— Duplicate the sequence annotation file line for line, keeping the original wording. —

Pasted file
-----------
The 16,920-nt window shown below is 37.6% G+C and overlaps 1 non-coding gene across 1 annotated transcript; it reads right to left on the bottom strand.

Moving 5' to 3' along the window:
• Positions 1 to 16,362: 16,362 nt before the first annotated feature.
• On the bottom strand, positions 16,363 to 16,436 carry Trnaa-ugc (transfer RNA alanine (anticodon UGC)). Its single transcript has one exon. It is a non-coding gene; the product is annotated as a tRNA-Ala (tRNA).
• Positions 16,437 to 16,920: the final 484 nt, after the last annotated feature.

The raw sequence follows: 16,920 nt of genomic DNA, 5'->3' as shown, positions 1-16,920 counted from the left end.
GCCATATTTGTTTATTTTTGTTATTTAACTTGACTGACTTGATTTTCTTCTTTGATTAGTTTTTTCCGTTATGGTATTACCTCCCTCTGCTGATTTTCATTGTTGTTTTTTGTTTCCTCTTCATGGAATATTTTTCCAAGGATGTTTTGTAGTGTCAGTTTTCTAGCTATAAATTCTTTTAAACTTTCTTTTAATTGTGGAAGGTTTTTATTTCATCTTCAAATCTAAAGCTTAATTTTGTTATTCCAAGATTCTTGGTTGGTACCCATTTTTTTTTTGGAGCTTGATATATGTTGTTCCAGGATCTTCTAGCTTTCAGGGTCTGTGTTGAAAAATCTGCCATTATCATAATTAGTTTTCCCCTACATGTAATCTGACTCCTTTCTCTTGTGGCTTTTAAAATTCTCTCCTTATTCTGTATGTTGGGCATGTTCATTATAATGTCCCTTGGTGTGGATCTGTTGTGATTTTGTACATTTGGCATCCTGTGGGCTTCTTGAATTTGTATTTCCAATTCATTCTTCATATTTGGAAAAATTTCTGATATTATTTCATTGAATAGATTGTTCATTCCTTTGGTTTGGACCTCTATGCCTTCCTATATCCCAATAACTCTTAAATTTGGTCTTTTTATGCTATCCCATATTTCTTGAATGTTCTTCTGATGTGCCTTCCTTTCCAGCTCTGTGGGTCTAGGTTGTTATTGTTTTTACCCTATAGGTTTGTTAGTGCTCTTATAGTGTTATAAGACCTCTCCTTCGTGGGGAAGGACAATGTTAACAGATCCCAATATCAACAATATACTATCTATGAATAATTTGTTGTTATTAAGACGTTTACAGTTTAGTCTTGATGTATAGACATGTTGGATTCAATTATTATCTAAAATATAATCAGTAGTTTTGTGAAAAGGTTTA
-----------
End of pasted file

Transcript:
The 16,920-nt window shown below is 37.6% G+C and overlaps 1 non-coding gene across 1 annotated transcript; it reads right to left on the bottom strand.

Moving 5' to 3' along the window:
• Positions 1 to 16,362: 16,362 nt before the first annotated feature.
• On the bottom strand, positions 16,363 to 16,436 carry Trnaa-ugc (transfer RNA alanine (anticodon UGC)). Its single transcript has one exon. It is a non-coding gene; the product is annotated as a tRNA-Ala (tRNA).
• Positions 16,437 to 16,920: the final 484 nt, after the last annotated feature.

The raw sequence follows: 16,920 nt of genomic DNA, 5'->3' as shown, positions 1-16,920 counted from the left end.
GCCATATTTGTTTATTTTTGTTATTTAACTTGACTGACTTGATTTTCTTCTTTGATTAGTTTTTTCCGTTATGGTATTACCTCCCTCTGCTGATTTTCATTGTTGTTTTTTGTTTCCTCTTCATGGAATATTTTTCCAAGGATGTTTTGTAGTGTCAGTTTTCTAGCTATAAATTCTTTTAAACTTTCTTTTAATTGTGGAAGGTTTTTATTTCATCTTCAAATCTAAAGCTTAATTTTGTTATTCCAAGATTCTTGGTTGGTACCCATTTTTTTTTTGGAGCTTGATATATGTTGTTCCAGGATCTTCTAGCTTTCAGGGTCTGTGTTGAAAAATCTGCCATTATCATAATTAGTTTTCCCCTACATGTAATCTGACTCCTTTCTCTTGTGGCTTTTAAAATTCTCTCCTTATTCTGTATGTTGGGCATGTTCATTATAATGTCCCTTGGTGTGGATCTGTTGTGATTTTGTACATTTGGCATCCTGTGGGCTTCTTGAATTTGTATTTCCAATTCATTCTTCATATTTGGAAAAATTTCTGATATTATTTCATTGAATAGATTGTTCATTCCTTTGGTTTGGACCTCTATGCCTTCCTATATCCCAATAACTCTTAAATTTGGTCTTTTTATGCTATCCCATATTTCTTGAATGTTCTTCTGATGTGCCTTCCTTTCCAGCTCTGTGGGTCTAGGTTGTTATTGTTTTTACCCTATAGGTTTGTTAGTGCTCTTATAGTGTTATAAGACCTCTCCTTCGTGGGGAAGGACAATGTTAACAGATCCCAATATCAACAATATACTATCTATGAATAATTTGTTGTTATTAAGACGTTTACAGTTTAGTCTTGATGTATAGACATGTTGGATTCAATTATTATCTAAAATATAATCAGTAGTTTTGTGAAAAGGTTTA